4. Face value. Does this person look like he or she would be a good fit for you? Nowadays pretty much every therapist has a website or a profile on a Web directory (Psychology Today is one of the most popular). Websites and directories may include a personal statement by the individual, the populations and areas they work with, and of course information on their location, how to contact them, and what methods of payment they accept. They even have photos! So you can use this information to get a general idea of what kind of therapist this person is and whether or not you might be able connect with them. It would be worth a try to contact them and ask a few questions to see if it might work.
5. The first visit- or the second or third. Of course sitting in the room with the person, talking with him or her, and seeing if there is a connection is the best indicator of whether it’s going to be a good match or not. I know this sounds like dating or something, but it is crucial that you feel a good (or at least a good enough) connection with your therapist. You need to feel heard, to feel like you’re not being judged, and to feel comfortable enough to say just about anything, much less disclose private details of your life. Of course, this may not happen in the first session- particularly if the therapist is more focused on getting paperwork completed and gathering information during an initial session than usual. But by the second or third meeting you should know if this is the right person or not. If not, don’t feel bad about telling the person you want to check into some other therapists. Even ask for some referrals if you like. A good therapist should also be a professional, so their feelings should not be hurt by you saying it’s not a good fit. And whether they are or not, therapy is a service you’re paying for, so you deserve to feel good about it.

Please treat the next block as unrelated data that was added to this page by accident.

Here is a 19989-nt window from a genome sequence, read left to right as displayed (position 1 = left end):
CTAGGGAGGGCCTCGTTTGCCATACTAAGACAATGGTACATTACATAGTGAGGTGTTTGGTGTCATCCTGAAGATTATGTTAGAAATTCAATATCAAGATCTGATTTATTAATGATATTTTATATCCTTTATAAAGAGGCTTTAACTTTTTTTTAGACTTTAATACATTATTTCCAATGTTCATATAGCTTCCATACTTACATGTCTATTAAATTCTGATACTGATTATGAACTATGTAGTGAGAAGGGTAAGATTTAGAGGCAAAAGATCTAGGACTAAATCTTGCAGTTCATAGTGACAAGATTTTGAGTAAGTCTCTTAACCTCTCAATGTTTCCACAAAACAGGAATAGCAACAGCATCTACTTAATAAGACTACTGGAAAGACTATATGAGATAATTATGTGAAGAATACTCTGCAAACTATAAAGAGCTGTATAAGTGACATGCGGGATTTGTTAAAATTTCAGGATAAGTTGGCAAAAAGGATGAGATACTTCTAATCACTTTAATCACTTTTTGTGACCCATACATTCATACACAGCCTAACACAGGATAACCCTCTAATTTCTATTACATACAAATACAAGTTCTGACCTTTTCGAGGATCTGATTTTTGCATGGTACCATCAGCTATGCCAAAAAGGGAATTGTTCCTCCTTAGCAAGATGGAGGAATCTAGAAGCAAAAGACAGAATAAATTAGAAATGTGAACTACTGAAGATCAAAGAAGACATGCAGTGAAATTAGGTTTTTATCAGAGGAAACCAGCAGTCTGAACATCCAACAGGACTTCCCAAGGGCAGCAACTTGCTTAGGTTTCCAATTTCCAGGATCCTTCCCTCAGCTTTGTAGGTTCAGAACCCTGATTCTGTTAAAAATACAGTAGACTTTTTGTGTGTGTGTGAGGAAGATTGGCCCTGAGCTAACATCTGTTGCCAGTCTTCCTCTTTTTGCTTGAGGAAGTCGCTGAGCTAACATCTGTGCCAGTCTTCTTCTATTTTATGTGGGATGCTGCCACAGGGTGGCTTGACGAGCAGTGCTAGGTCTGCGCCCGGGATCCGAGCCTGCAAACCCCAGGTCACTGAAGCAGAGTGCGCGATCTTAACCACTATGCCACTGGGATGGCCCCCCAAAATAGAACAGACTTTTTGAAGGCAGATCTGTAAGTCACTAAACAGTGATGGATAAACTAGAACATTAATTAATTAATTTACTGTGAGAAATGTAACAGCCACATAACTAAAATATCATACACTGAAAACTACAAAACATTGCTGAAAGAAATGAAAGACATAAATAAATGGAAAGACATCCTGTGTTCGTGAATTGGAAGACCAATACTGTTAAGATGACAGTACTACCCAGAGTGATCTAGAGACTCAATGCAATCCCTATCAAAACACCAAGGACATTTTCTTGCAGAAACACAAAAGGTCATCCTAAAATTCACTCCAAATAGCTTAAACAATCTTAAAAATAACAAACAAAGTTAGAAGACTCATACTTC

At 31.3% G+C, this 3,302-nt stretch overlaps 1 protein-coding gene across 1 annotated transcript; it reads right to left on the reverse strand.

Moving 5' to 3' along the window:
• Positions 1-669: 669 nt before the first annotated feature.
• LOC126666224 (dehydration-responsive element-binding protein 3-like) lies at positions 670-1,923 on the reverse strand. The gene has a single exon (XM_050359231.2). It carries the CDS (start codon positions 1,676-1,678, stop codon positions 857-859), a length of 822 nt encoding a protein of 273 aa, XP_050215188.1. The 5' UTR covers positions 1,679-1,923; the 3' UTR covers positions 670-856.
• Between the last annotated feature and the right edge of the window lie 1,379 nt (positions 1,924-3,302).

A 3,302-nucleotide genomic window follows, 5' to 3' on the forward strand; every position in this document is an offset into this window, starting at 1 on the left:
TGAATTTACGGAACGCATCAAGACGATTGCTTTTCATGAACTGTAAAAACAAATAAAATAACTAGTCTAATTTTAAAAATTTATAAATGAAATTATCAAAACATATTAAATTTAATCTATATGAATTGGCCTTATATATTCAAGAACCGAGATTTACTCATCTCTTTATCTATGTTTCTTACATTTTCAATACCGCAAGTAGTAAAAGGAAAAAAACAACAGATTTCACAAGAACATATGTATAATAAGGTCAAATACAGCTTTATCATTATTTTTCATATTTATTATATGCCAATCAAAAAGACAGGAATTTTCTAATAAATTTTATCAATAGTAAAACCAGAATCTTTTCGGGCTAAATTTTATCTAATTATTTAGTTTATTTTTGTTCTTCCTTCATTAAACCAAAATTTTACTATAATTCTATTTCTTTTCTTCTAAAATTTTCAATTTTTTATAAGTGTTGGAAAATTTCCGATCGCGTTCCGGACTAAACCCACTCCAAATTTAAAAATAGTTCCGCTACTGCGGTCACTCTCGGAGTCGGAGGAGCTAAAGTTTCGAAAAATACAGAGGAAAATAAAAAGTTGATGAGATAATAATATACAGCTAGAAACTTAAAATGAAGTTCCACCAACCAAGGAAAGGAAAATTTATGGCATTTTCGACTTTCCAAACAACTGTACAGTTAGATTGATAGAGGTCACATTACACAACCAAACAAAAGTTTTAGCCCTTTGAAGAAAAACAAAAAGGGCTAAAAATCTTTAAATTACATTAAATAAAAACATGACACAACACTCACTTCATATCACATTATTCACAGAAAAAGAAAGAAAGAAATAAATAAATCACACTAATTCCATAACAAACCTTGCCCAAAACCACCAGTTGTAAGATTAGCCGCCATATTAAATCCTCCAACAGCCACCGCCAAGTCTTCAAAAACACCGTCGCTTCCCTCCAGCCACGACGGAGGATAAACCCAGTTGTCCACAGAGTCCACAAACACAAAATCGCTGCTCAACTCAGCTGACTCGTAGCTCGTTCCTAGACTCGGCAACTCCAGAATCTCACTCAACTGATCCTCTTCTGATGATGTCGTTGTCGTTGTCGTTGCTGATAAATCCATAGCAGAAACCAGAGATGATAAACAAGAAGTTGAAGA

2 bonus factors…
6. Location. The person you see is important, so hopefully you’re not basing your choice solely on the fact that you can walk to the therapist’s office. However, in reality this may be important. You might be going close to home or close to your work or school, which of course would be preferable to driving 40 miles out of your way. If this happens, great, but at times traveling a little farther might be necessary- especially if you live in a rural area, need an expert, or just want to see a certain person.
7. Hours. Obviously, this is important too. Most therapists have at least some evening hours, since that’s what most people who work or go to school need. Some even offer weekend hours. If you have limited availability it might be harder to find someone, so the more flexible you can be the better. I see a lot of people at night, but it’s not uncommon to see adults before or after work, or even on their lunch break. And though I typically see kids after school or in the evening, at times I need to see them before school or at some other point in the day.
If you’ve never looked for a therapist or you have found the process to be frustrating or daunting, I hope this list will give you something to go on. Sometimes people see one therapist and have a negative experience, so they give up- either because they don’t want to try again, because they assume all therapists are the same, or due to some other factor like difficulty scheduling. I tell people, “If you went to a new hair stylist and got a bad haircut, would you give up haircuts?” Or, “If you went to one mechanic and felt like he didn’t do a good job, would you stop getting your car worked on?” I know therapy is different, but the same premise remains. I encourage you to be thoughtful in your search and not to get discouraged if it takes some time to find the right person. This is common, but hopefully you will find a good match without much trouble.
All the best,